FIRST ARTICLE DOES NOT REDEFINE CONTRACT SPECIFICATIONS FOR ACCEPTANCE






In a long and complex case, the Armed Services Board of Contract Appeals (“ASBCA”) recently explained that a First Article Test (“FAT”) does not add product specifications above those detailed in the contract, and that in order to reject production articles, the government must demonstrate that they are unacceptable because they do not meet specifications in the contract. Ensign-Bickford Aero. & Def. Co., ASBCA No. 57929, Oct. 20, 2016. The case involved MK 154 detonators procured by the Naval Surface Warfare Center. The MK 154 is used to explode charges from a safe distance. Explosive ordnance disposal personnel use the MK 154 to blow up improvised explosive devices (“IEDs”), suspect items, or unserviceable ammunition under controlled conditions. Ensign’s contract contained a detailed Technical Data Package … Continue reading

“YOU’RE OUT OF LUCK BUDDY” (NO EXTRA-CONTRACTUAL RELIEF)






In a timber sale contract (where the government contractor cuts down timber and sells it, presumably at a profit), the Civilian Board of Contract Appeals (“CBCA”) concluded that there was “no contractual provision that would relieve appellant of its obligations to pay the damages assessed [by the agency].” Translation: “You’re Out of Luck, Buddy.” Payne Enter. v. Dept of Agriculture, CBCA 2899, March 19, 2013. It was a bit of a heartbreaker, as you will see from the court filings, below. Payne was awarded the Sheriff West Timber Sale Contact by the Department of Agriculture in June 2001, and completed 92% of the contract, but couldn’t complete the remainder because of declining prices for the timber associated with the contract, overall economic decline, and a … Continue reading

Gift-Giving Policies: Seven Ethics Checks in Light of OGE’s Updated Standards






By Jayna Marie Rust If you have not updated your ethics and compliance program since November 18, 2016, dust it off and take a good look at it. November 18 was the day the U.S. Office of Government Ethics (“OGE”) issued a final rule that revised portions of the Standards of Ethical Conduct for Executive Branch Employees found at 5 C.F.R. 2635.[1]  The revisions modified and clarified the standards regarding Gifts from Outside Sources (“Standards”), which prohibit Executive Branch employees from soliciting and accepting gifts from “prohibited sources” as well as gifts given because of a Government employee’s official position. Because Government contractors and other regulated companies are almost always “prohibited sources,”[2] they should become familiar with the changes, which took effect on January 1.  … Continue reading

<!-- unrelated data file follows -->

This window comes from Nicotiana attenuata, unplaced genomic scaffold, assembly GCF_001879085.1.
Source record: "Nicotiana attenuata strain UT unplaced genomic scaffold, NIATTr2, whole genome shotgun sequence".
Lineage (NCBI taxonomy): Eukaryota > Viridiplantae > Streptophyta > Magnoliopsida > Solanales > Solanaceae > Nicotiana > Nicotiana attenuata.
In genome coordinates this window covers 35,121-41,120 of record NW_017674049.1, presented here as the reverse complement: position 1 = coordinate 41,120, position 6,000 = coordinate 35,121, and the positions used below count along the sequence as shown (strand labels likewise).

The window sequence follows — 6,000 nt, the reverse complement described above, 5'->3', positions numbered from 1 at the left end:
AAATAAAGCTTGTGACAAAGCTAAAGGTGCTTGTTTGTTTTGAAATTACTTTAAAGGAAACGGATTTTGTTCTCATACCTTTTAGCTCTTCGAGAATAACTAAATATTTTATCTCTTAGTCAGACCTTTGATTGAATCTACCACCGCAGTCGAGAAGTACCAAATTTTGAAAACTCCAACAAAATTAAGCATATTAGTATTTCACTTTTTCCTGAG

SO YOU THINK YOU GOT A GOVERNMENT CONTRACT? THINK AGAIN!






Many people think they have a valid government contract, but much of the litigation in the Courts and the Boards of Contract Appeals revolves around whether a contract was valid. To prove the existence of a contract with the government, a contractor must prove four basic elements: (1) mutuality of intent to contract; (2) offer and unequivocal acceptance; (3) consideration; and (4) a government representative having actual authority to bind the United States. See Cal. Fed. Bank, FSB v. United States, 245 F.3d 1342, 1346 (Fed.Cir.2001). In 1200 Sixth Street, LLC v. United States, No. 12-388C (Fed. Cl. Feb. 14, 2013), the Plaintiff (1200 Sixth) alleged that the Government breached a contract for purchase of real property in Detroit, but the Court found that the … Continue reading

DISPARATE TREATMENT IN EVALUATION OF OFFERS






It is a fundamental principle of government procurement that agencies must evaluate proposals on a common basis and in accordance with the terms of the solicitation. Agencies may not engage in disparate (unequal) treatment of offerors in their evaluation. On this subject, the Federal Acquisition Regulation (“FAR”) states that “[c]ontracting officers are responsible for ensuring performance of all necessary actions for effective contracting [and] shall [] [e]nsure that contractors receive impartial, fair, and equitable treatment. FAR 1.602-2. In a recent decision, the Government Accountability Office (“GAO”) again held that an agency engaged in disparate treatment of offerors’ past performance and sustained the protest. CSR, Inc., B-413973, Jan. 13, 2017, 2017 WL 816541. Before discussing CSR, the following are a few examples of how agencies have … Continue reading